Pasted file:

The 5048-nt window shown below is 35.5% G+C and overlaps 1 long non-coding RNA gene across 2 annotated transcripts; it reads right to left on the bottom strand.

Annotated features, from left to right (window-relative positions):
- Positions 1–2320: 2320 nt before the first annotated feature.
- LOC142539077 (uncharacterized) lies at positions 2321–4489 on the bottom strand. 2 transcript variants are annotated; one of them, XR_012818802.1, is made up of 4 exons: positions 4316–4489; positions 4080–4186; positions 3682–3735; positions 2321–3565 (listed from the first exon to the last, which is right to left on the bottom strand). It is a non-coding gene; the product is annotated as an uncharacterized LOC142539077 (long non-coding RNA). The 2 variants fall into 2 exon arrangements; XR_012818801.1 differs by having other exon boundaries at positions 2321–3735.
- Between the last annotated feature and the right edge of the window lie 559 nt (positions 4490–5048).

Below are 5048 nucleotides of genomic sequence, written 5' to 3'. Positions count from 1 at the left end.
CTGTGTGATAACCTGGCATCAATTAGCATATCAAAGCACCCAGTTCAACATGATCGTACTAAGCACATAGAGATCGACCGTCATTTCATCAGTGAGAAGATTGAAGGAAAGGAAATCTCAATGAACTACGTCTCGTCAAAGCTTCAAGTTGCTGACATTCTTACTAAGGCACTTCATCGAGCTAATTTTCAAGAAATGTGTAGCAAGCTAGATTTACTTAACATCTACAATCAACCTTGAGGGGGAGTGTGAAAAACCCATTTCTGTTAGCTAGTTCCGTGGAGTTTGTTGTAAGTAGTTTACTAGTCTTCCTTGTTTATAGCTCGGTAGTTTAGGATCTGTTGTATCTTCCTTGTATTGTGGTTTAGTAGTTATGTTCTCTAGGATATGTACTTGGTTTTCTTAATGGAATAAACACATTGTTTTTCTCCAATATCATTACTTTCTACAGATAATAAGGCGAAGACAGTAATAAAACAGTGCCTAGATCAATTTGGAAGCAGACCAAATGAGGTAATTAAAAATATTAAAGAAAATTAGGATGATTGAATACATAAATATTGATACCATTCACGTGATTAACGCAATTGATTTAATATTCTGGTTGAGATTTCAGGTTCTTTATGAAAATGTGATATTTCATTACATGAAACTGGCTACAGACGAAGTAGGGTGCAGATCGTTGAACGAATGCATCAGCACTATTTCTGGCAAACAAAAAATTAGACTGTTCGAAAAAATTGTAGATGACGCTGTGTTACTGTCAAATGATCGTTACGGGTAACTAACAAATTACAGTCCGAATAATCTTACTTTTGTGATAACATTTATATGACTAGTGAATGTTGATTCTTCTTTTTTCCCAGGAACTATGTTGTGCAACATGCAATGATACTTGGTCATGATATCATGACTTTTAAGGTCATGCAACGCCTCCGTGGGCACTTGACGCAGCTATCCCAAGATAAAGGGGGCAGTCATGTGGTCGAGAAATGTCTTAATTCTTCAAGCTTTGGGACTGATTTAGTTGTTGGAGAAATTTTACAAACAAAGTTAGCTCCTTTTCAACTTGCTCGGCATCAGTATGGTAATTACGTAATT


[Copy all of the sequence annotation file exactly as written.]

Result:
The 5048-nt window shown below is 35.5% G+C and overlaps 1 long non-coding RNA gene across 2 annotated transcripts; it reads right to left on the bottom strand.

Annotated features, from left to right (window-relative positions):
- Positions 1–2320: 2320 nt before the first annotated feature.
- LOC142539077 (uncharacterized) lies at positions 2321–4489 on the bottom strand. 2 transcript variants are annotated; one of them, XR_012818802.1, is made up of 4 exons: positions 4316–4489; positions 4080–4186; positions 3682–3735; positions 2321–3565 (listed from the first exon to the last, which is right to left on the bottom strand). It is a non-coding gene; the product is annotated as an uncharacterized LOC142539077 (long non-coding RNA). The 2 variants fall into 2 exon arrangements; XR_012818801.1 differs by having other exon boundaries at positions 2321–3735.
- Between the last annotated feature and the right edge of the window lie 559 nt (positions 4490–5048).

Below are 5048 nucleotides of genomic sequence, written 5' to 3'. Positions count from 1 at the left end.
CTGTGTGATAACCTGGCATCAATTAGCATATCAAAGCACCCAGTTCAACATGATCGTACTAAGCACATAGAGATCGACCGTCATTTCATCAGTGAGAAGATTGAAGGAAAGGAAATCTCAATGAACTACGTCTCGTCAAAGCTTCAAGTTGCTGACATTCTTACTAAGGCACTTCATCGAGCTAATTTTCAAGAAATGTGTAGCAAGCTAGATTTACTTAACATCTACAATCAACCTTGAGGGGGAGTGTGAAAAACCCATTTCTGTTAGCTAGTTCCGTGGAGTTTGTTGTAAGTAGTTTACTAGTCTTCCTTGTTTATAGCTCGGTAGTTTAGGATCTGTTGTATCTTCCTTGTATTGTGGTTTAGTAGTTATGTTCTCTAGGATATGTACTTGGTTTTCTTAATGGAATAAACACATTGTTTTTCTCCAATATCATTACTTTCTACAGATAATAAGGCGAAGACAGTAATAAAACAGTGCCTAGATCAATTTGGAAGCAGACCAAATGAGGTAATTAAAAATATTAAAGAAAATTAGGATGATTGAATACATAAATATTGATACCATTCACGTGATTAACGCAATTGATTTAATATTCTGGTTGAGATTTCAGGTTCTTTATGAAAATGTGATATTTCATTACATGAAACTGGCTACAGACGAAGTAGGGTGCAGATCGTTGAACGAATGCATCAGCACTATTTCTGGCAAACAAAAAATTAGACTGTTCGAAAAAATTGTAGATGACGCTGTGTTACTGTCAAATGATCGTTACGGGTAACTAACAAATTACAGTCCGAATAATCTTACTTTTGTGATAACATTTATATGACTAGTGAATGTTGATTCTTCTTTTTTCCCAGGAACTATGTTGTGCAACATGCAATGATACTTGGTCATGATATCATGACTTTTAAGGTCATGCAACGCCTCCGTGGGCACTTGACGCAGCTATCCCAAGATAAAGGGGGCAGTCATGTGGTCGAGAAATGTCTTAATTCTTCAAGCTTTGGGACTGATTTAGTTGTTGGAGAAATTTTACAAACAAAGTTAGCTCCTTTTCAACTTGCTCGGCATCAGTATGGTAATTACGTAATT